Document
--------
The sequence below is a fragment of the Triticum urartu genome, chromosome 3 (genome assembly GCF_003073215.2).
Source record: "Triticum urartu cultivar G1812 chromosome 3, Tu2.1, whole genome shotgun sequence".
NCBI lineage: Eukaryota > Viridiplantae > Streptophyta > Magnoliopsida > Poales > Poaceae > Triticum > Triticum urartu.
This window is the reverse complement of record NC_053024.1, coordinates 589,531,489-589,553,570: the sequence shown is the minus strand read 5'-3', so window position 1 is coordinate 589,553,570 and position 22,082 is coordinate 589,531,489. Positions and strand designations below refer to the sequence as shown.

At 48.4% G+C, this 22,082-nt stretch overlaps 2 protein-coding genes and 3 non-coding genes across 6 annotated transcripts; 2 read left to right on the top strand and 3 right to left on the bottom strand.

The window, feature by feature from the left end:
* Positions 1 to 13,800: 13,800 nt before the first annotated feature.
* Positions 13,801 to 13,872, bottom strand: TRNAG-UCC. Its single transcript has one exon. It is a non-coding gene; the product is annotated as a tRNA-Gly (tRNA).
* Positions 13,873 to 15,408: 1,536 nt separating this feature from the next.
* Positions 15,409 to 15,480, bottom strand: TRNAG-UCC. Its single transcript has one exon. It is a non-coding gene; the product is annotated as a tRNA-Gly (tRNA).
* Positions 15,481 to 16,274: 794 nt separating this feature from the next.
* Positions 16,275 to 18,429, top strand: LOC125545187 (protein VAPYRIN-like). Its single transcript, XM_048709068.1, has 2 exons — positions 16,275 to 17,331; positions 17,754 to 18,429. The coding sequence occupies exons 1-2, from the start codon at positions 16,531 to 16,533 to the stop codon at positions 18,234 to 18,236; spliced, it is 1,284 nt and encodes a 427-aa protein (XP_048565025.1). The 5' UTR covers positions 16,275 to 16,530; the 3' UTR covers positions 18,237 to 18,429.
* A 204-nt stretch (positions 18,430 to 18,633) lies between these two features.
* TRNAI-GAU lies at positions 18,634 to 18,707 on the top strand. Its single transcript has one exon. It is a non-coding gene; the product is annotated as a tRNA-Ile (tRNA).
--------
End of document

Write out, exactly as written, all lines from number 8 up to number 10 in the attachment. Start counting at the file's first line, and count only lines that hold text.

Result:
* Positions 13,801 to 13,872, bottom strand: TRNAG-UCC. Its single transcript has one exon. It is a non-coding gene; the product is annotated as a tRNA-Gly (tRNA).
* Positions 13,873 to 15,408: 1,536 nt separating this feature from the next.
* Positions 15,409 to 15,480, bottom strand: TRNAG-UCC. Its single transcript has one exon. It is a non-coding gene; the product is annotated as a tRNA-Gly (tRNA).